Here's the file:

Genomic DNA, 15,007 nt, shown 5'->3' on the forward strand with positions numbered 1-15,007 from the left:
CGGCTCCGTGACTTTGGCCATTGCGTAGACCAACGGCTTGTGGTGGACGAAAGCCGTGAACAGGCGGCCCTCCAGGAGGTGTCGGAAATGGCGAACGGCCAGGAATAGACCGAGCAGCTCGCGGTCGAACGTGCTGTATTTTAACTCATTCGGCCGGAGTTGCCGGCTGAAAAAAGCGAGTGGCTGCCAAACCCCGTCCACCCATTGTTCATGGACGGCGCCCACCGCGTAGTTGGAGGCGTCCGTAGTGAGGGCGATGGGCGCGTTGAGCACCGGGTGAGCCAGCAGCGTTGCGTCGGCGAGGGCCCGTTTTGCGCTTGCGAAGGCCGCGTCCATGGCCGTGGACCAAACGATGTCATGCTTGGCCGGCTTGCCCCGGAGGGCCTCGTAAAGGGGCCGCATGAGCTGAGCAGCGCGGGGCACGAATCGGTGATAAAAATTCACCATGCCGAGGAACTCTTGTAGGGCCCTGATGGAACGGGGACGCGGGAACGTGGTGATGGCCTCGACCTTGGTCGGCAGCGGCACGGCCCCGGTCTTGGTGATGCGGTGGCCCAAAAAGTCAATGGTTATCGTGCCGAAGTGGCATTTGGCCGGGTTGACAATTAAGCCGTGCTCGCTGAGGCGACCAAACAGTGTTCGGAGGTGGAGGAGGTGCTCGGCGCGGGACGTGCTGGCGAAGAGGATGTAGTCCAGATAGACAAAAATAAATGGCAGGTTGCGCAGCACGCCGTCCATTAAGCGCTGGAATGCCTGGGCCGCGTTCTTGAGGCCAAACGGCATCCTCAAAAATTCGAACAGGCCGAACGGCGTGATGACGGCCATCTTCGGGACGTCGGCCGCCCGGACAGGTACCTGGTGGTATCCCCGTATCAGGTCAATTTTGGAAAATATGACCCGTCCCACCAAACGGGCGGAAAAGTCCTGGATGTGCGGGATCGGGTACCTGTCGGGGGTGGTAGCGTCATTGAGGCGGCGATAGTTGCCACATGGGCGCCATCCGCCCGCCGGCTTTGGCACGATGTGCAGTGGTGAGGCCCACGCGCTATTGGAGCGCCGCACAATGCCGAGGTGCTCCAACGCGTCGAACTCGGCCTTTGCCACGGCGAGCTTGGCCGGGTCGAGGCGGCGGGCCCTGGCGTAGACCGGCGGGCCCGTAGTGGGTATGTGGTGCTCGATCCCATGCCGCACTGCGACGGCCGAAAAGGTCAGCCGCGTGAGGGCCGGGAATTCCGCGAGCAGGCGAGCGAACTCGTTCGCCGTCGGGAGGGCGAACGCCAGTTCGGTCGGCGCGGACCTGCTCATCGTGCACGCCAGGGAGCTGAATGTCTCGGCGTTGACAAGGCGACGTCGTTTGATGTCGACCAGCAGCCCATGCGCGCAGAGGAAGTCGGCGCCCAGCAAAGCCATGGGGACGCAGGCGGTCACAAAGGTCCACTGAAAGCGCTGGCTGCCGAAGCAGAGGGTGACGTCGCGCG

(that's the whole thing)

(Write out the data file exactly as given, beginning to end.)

Genomic DNA, 15,007 nt, shown 5'->3' on the forward strand with positions numbered 1-15,007 from the left:
CGGCTCCGTGACTTTGGCCATTGCGTAGACCAACGGCTTGTGGTGGACGAAAGCCGTGAACAGGCGGCCCTCCAGGAGGTGTCGGAAATGGCGAACGGCCAGGAATAGACCGAGCAGCTCGCGGTCGAACGTGCTGTATTTTAACTCATTCGGCCGGAGTTGCCGGCTGAAAAAAGCGAGTGGCTGCCAAACCCCGTCCACCCATTGTTCATGGACGGCGCCCACCGCGTAGTTGGAGGCGTCCGTAGTGAGGGCGATGGGCGCGTTGAGCACCGGGTGAGCCAGCAGCGTTGCGTCGGCGAGGGCCCGTTTTGCGCTTGCGAAGGCCGCGTCCATGGCCGTGGACCAAACGATGTCATGCTTGGCCGGCTTGCCCCGGAGGGCCTCGTAAAGGGGCCGCATGAGCTGAGCAGCGCGGGGCACGAATCGGTGATAAAAATTCACCATGCCGAGGAACTCTTGTAGGGCCCTGATGGAACGGGGACGCGGGAACGTGGTGATGGCCTCGACCTTGGTCGGCAGCGGCACGGCCCCGGTCTTGGTGATGCGGTGGCCCAAAAAGTCAATGGTTATCGTGCCGAAGTGGCATTTGGCCGGGTTGACAATTAAGCCGTGCTCGCTGAGGCGACCAAACAGTGTTCGGAGGTGGAGGAGGTGCTCGGCGCGGGACGTGCTGGCGAAGAGGATGTAGTCCAGATAGACAAAAATAAATGGCAGGTTGCGCAGCACGCCGTCCATTAAGCGCTGGAATGCCTGGGCCGCGTTCTTGAGGCCAAACGGCATCCTCAAAAATTCGAACAGGCCGAACGGCGTGATGACGGCCATCTTCGGGACGTCGGCCGCCCGGACAGGTACCTGGTGGTATCCCCGTATCAGGTCAATTTTGGAAAATATGACCCGTCCCACCAAACGGGCGGAAAAGTCCTGGATGTGCGGGATCGGGTACCTGTCGGGGGTGGTAGCGTCATTGAGGCGGCGATAGTTGCCACATGGGCGCCATCCGCCCGCCGGCTTTGGCACGATGTGCAGTGGTGAGGCCCACGCGCTATTGGAGCGCCGCACAATGCCGAGGTGCTCCAACGCGTCGAACTCGGCCTTTGCCACGGCGAGCTTGGCCGGGTCGAGGCGGCGGGCCCTGGCGTAGACCGGCGGGCCCGTAGTGGGTATGTGGTGCTCGATCCCATGCCGCACTGCGACGGCCGAAAAGGTCAGCCGCGTGAGGGCCGGGAATTCCGCGAGCAGGCGAGCGAACTCGTTCGCCGTCGGGAGGGCGAACGCCAGTTCGGTCGGCGCGGACCTGCTCATCGTGCACGCCAGGGAGCTGAATGTCTCGGCGTTGACAAGGCGACGTCGTTTGATGTCGACCAGCAGCCCATGCGCGCAGAGGAAGTCGGCGCCCAGCAAAGCCATGGGGACGCAGGCGGTCACAAAGGTCCACTGAAAGCGCTGGCTGCCGAAGCAGAGGGTGACGTCGCGCG